Many people have wondered why it takes some time to build a hardback coat.

We have compiled some pictures to give people an idea on what we see everyday when building these coats.

 


Step 1. Patterns.

When someone measures their chest and waist size, that lets us know what cut they are going to need for their coat. If there is a 6 inch difference between the chest and waist (ex. 42 chest 36 waist), the coat becomes a tapered cut.

Each coat starts as a pattern. We have many patterns that help guide the cutting department in tracing the pieces for the coat. Each coat has about 50 pieces that has to be sewn together.


Step 2. Tracing.

Once the pattern has been picked out, we roll out the material that was chosen by the shooter. We inspect the material each time to make sure there are no defects. Any issues are cut out prior to tracing.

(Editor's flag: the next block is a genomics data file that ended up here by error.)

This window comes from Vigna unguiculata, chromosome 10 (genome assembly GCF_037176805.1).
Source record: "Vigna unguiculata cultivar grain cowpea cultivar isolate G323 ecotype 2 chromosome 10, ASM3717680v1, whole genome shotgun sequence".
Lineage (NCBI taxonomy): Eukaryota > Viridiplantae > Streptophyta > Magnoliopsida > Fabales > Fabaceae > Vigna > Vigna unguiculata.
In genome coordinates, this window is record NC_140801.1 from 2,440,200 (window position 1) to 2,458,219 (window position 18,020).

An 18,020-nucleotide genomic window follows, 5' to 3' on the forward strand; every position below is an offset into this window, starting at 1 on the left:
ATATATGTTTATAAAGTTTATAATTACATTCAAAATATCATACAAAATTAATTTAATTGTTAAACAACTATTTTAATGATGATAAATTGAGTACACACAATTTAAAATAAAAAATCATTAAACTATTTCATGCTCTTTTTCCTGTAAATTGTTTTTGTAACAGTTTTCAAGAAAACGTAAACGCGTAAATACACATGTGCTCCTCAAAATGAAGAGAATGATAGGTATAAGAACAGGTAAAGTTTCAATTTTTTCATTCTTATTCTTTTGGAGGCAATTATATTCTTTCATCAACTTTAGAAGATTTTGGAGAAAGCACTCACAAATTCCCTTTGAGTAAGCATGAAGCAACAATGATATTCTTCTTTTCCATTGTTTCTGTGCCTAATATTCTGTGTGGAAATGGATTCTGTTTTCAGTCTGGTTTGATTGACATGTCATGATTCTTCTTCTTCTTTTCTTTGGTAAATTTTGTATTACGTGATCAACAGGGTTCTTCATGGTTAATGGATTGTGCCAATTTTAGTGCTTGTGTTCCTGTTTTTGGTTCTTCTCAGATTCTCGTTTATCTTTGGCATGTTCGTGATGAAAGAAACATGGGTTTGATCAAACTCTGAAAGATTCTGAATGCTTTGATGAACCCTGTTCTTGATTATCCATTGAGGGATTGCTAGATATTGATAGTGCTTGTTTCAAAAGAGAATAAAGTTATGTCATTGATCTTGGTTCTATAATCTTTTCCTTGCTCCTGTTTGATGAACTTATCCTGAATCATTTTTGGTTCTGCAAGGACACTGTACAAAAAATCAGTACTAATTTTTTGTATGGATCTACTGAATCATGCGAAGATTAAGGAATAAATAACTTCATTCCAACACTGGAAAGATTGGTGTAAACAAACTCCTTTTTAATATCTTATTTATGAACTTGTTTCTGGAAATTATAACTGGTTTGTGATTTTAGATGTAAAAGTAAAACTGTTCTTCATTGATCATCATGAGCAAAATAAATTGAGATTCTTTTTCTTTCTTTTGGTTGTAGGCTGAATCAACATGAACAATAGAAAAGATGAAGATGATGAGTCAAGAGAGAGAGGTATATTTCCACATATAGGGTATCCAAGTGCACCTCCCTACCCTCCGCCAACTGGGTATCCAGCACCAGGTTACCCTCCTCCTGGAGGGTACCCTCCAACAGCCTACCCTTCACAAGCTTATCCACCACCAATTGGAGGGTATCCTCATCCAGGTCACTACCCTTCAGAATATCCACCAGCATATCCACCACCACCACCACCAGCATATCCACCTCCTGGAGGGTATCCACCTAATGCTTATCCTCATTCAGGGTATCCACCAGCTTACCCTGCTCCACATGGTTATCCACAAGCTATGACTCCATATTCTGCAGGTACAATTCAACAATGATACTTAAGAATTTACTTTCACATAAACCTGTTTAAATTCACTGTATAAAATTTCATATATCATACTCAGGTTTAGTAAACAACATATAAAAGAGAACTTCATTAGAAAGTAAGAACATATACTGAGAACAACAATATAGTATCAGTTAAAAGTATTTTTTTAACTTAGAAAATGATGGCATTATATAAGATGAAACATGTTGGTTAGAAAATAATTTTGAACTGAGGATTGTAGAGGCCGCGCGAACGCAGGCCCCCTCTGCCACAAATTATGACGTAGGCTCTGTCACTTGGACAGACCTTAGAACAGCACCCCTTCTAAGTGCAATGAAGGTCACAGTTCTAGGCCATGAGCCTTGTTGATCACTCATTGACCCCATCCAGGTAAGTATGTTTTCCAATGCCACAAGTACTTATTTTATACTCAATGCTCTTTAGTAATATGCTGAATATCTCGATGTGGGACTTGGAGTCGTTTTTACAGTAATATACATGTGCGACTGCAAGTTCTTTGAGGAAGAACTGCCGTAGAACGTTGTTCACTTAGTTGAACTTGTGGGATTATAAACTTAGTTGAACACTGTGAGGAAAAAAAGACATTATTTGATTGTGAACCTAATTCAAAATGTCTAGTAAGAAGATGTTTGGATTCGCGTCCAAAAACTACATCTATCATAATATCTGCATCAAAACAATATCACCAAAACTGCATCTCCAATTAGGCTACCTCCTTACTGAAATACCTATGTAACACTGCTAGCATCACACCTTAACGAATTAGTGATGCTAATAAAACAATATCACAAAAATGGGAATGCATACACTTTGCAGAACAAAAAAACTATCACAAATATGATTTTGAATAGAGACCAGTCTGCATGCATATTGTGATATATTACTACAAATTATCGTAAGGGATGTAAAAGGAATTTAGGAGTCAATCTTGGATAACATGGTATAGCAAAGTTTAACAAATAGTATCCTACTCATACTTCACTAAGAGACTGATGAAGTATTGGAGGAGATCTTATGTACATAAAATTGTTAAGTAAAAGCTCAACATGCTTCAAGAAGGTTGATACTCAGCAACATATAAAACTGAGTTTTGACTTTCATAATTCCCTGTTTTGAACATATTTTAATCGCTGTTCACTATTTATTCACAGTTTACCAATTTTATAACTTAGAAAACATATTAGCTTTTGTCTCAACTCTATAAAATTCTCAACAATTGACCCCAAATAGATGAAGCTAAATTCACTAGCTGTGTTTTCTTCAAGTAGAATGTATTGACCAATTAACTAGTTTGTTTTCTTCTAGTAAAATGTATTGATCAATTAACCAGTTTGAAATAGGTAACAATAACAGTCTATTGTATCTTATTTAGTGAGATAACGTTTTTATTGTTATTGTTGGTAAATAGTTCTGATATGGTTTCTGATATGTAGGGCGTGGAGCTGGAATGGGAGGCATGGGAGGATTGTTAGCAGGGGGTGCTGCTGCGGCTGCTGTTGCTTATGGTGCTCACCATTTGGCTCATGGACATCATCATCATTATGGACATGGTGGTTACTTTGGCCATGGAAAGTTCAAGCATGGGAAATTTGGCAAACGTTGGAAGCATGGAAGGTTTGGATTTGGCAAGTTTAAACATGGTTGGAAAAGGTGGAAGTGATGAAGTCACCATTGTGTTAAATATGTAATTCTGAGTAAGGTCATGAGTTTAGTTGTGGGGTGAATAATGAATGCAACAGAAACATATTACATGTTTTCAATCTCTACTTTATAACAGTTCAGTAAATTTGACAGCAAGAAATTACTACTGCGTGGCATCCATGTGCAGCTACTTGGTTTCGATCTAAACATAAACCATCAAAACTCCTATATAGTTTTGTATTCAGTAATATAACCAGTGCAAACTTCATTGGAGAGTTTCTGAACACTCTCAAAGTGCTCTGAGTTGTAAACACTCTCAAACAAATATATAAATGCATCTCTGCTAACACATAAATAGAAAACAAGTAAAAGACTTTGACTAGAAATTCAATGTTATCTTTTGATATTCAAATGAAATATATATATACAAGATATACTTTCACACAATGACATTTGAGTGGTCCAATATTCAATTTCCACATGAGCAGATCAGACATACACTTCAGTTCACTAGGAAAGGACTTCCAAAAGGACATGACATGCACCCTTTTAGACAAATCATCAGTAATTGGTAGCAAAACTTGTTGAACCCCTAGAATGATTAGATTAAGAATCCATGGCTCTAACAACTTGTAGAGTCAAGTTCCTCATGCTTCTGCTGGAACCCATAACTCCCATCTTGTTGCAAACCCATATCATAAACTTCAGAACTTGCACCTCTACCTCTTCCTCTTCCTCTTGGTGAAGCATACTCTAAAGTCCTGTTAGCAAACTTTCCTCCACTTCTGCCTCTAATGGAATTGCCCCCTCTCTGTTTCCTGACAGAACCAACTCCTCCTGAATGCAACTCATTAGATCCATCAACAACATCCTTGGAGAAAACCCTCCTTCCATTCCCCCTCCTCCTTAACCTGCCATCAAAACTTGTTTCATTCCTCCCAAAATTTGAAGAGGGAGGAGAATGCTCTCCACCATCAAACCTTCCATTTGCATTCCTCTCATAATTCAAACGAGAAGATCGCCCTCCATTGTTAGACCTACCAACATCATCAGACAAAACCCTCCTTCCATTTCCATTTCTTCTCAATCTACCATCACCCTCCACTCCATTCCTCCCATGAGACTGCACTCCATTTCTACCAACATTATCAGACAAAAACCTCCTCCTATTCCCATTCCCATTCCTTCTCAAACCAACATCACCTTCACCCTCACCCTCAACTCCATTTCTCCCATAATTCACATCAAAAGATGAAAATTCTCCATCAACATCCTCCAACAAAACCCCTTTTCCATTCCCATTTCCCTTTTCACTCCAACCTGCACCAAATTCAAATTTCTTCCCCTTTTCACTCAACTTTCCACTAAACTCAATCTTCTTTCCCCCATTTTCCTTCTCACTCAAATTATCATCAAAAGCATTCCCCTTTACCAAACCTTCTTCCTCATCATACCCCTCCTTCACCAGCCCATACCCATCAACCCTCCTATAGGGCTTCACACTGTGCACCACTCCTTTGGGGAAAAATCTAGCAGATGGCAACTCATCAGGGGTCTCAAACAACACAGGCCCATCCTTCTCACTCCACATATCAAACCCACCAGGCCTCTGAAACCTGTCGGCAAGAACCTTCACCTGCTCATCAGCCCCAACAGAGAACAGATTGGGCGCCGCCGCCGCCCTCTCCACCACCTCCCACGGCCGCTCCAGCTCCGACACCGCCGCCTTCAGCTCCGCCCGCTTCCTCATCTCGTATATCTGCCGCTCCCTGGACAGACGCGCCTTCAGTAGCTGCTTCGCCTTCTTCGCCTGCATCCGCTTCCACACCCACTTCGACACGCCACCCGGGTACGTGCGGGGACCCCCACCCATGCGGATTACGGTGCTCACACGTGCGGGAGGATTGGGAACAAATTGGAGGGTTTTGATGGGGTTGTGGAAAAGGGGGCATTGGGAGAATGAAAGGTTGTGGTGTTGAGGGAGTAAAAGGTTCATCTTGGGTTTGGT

Once everything is ready, we lay the patterns down onto the material and carefully trace around with a white grease pencil. The portion does take some time. One wrong slip and the coat may not match up correctly when it reaches the sewing department.


 

Step 3. Cutting.

When all of the patterns have been traced, we then cut the fabric.  

Each piece is then set aside for the next step.


 

 

 

 

 

 

 

 

Step 4.  The Hardback Lining.

In this step, we unroll a large batch of thick cotton lining. This is the material that is put into the hardback to give our shooters that “fence-post” feeling. We take the patterns and lay them accordingly to the size of the hardback jacket. We then trace the outlines and cut.

 

Step 5. Rubber and Padding

The rubber is what make a shooting coat, well, a shooting coat. The rubber that we sew onto the elbows of the coat provide a non slip surface while the shooter is in the prone position. The 3/4″ felt padding that we place within the elbows reduces the strain on the elbows and makes the prone position a little bit more comfortable.

 Step 6. Sewing

This is the final step in the coat making process. Here is where we take all 50+ pieces of material and sew together the Hardback Coat.

This is a very time-consuming step since we have actual sewers on machines doing each of these by hand.

Completed!

Once the coat is finished, it is packed up and sent right out to the customer who has been patiently waiting.